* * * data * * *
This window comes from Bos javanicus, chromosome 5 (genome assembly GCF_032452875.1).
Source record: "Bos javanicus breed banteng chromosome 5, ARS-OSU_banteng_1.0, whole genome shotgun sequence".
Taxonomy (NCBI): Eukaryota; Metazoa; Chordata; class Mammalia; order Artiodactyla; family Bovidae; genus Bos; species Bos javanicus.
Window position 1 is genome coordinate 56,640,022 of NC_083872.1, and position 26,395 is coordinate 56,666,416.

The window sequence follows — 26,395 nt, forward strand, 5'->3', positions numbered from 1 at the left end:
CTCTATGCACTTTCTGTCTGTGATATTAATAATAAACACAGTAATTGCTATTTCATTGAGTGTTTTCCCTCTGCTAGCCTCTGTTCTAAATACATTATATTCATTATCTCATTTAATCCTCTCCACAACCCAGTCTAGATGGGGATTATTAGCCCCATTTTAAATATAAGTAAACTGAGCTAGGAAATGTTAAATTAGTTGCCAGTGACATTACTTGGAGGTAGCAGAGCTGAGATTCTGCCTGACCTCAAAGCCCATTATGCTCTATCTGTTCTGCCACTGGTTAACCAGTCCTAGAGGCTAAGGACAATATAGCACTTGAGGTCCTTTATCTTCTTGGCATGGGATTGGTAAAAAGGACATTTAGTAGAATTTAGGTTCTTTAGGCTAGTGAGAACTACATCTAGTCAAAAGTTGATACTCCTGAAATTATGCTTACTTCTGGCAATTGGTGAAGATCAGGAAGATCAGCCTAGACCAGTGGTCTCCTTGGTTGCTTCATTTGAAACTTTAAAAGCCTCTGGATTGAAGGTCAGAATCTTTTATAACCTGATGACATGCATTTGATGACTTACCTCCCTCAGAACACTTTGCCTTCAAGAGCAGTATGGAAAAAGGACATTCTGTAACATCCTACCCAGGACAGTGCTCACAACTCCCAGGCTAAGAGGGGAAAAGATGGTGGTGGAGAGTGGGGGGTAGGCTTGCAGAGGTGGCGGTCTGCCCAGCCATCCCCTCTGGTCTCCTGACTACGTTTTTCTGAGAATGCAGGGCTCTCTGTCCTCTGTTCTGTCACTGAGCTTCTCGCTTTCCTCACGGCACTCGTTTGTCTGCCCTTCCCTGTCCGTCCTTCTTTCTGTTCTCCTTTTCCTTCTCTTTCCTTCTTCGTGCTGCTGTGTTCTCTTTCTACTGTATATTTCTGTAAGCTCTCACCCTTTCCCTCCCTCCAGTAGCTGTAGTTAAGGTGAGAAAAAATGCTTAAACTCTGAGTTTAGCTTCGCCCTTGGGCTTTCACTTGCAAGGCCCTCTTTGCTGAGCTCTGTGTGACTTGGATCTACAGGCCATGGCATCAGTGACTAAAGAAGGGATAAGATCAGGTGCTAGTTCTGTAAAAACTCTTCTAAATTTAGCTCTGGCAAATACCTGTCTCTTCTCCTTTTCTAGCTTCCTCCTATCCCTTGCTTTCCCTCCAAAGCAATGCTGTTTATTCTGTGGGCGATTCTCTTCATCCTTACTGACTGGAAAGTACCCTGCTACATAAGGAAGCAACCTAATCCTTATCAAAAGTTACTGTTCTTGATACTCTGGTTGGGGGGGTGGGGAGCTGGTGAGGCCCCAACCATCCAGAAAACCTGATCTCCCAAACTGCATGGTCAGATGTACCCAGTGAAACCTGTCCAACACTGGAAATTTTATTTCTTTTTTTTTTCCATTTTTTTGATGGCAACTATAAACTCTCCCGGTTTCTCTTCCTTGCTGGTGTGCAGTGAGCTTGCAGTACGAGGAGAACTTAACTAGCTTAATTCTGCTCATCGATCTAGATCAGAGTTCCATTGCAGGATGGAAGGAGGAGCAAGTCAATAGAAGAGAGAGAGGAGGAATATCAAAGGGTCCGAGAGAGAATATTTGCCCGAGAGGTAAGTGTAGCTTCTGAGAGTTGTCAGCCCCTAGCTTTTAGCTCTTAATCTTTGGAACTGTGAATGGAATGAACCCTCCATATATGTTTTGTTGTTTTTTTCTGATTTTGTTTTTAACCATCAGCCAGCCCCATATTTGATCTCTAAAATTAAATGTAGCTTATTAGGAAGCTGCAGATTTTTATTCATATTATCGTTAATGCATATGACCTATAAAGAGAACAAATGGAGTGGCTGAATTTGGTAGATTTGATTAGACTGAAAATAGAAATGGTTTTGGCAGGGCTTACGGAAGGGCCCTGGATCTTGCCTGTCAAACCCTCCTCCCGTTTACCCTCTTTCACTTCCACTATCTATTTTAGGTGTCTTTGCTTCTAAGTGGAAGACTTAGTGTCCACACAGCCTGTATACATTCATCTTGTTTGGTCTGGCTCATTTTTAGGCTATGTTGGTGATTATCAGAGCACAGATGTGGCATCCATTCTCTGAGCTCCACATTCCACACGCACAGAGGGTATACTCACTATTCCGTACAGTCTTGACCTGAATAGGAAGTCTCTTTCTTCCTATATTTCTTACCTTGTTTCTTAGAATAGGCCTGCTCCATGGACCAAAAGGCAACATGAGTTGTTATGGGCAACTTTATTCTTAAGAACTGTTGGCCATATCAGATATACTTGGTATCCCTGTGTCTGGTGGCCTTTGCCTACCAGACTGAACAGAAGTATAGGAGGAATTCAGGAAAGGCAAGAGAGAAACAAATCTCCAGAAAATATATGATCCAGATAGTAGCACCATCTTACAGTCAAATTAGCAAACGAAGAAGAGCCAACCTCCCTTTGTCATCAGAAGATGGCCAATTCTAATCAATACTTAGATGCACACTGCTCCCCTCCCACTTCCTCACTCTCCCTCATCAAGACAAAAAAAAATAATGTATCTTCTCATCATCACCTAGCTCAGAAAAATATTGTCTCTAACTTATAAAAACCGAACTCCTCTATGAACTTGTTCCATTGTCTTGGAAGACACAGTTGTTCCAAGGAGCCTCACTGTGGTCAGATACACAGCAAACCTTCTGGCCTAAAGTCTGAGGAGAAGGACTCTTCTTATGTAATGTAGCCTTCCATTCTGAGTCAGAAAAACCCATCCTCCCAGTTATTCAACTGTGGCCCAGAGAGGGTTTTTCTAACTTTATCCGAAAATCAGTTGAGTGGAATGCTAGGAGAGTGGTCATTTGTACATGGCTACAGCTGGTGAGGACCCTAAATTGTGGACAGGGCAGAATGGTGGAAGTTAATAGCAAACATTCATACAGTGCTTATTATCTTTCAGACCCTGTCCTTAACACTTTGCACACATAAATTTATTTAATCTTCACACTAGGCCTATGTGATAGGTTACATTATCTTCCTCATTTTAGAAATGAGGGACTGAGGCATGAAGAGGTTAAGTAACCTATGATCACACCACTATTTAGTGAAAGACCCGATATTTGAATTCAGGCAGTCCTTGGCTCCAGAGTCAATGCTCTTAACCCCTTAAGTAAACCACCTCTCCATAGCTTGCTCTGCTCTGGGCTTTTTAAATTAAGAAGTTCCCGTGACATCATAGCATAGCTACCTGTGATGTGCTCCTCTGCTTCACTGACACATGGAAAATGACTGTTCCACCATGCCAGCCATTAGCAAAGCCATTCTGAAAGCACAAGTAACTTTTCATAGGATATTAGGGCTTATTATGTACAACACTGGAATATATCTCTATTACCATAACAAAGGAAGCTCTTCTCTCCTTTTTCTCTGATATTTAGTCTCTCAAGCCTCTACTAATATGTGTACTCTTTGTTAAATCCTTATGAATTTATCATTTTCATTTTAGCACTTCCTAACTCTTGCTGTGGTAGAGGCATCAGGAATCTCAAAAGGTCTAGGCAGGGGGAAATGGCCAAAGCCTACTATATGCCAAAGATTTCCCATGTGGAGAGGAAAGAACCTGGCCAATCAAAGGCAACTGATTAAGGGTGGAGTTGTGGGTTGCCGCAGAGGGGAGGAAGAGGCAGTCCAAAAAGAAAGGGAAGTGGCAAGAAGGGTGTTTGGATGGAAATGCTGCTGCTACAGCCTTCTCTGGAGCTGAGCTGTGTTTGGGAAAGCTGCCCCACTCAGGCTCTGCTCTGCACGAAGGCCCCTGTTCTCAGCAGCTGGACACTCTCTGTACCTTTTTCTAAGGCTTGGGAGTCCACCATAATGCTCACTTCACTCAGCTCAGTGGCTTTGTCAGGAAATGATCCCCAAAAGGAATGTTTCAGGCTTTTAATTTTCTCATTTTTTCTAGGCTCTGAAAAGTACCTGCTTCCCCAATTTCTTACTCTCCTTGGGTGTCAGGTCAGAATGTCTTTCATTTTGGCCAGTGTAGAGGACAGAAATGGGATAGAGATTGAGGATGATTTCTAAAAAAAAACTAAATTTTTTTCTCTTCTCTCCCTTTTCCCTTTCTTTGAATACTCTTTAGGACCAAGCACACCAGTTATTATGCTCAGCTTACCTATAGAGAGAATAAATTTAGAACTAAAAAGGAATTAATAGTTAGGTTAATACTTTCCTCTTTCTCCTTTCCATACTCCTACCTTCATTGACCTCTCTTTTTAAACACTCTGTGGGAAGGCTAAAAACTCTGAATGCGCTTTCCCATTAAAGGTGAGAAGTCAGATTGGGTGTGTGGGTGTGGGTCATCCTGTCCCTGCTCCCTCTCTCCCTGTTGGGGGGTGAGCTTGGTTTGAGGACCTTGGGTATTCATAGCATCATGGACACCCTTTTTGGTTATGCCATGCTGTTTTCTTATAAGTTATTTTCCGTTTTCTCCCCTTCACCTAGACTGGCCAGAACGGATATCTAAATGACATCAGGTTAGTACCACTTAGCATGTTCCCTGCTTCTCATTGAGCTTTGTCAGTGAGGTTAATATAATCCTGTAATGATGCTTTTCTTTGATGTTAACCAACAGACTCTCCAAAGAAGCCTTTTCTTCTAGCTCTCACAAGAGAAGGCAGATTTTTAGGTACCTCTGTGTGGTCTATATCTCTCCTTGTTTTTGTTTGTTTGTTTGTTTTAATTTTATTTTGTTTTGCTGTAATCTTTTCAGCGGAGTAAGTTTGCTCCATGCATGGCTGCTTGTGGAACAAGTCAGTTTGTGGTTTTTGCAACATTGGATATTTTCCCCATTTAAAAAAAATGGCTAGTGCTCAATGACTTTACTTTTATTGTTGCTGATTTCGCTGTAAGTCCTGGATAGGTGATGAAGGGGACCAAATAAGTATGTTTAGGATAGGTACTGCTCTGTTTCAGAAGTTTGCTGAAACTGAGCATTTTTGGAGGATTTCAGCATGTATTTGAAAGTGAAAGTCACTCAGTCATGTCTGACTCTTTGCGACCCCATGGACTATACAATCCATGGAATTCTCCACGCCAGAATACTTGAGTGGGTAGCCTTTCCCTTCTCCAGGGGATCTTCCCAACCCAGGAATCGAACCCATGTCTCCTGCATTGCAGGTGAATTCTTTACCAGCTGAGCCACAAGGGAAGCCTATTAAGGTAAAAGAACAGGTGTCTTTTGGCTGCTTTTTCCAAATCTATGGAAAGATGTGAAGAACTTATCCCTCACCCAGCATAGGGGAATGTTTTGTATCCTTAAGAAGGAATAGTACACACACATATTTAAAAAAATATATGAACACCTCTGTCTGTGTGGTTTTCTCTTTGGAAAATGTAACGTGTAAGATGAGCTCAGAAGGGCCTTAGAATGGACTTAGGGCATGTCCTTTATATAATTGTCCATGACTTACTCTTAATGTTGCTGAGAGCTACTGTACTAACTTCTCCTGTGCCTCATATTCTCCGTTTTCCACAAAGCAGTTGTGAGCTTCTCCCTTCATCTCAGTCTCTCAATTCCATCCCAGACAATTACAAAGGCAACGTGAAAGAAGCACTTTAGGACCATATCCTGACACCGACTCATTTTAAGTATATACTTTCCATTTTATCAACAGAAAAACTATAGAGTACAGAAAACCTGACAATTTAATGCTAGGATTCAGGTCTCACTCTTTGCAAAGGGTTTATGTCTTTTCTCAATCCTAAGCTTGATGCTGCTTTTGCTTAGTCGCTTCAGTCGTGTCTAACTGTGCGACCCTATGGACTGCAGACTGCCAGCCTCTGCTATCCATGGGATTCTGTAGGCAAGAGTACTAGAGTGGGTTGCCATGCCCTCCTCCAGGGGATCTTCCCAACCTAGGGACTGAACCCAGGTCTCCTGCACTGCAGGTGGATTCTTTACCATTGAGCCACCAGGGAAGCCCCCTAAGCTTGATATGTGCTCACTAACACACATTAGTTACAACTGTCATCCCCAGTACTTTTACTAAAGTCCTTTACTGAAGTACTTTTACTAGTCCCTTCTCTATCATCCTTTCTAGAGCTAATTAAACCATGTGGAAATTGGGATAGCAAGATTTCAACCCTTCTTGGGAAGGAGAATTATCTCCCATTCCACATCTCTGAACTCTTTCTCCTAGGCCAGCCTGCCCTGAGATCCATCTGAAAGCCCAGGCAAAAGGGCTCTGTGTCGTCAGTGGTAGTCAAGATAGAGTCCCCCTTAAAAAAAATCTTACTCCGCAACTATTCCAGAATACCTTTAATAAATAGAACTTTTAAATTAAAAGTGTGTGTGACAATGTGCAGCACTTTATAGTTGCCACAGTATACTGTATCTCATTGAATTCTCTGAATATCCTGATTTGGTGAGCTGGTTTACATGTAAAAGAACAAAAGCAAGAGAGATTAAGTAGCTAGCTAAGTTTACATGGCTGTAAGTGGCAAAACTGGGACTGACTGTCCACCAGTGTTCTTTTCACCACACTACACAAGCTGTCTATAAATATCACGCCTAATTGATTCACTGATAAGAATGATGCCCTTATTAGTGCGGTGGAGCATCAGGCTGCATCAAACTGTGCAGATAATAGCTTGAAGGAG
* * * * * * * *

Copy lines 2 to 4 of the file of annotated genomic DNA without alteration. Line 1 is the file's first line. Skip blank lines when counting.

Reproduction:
Source record: "Bos javanicus breed banteng chromosome 5, ARS-OSU_banteng_1.0, whole genome shotgun sequence".
Taxonomy (NCBI): Eukaryota; Metazoa; Chordata; class Mammalia; order Artiodactyla; family Bovidae; genus Bos; species Bos javanicus.
Window position 1 is genome coordinate 56,640,022 of NC_083872.1, and position 26,395 is coordinate 56,666,416.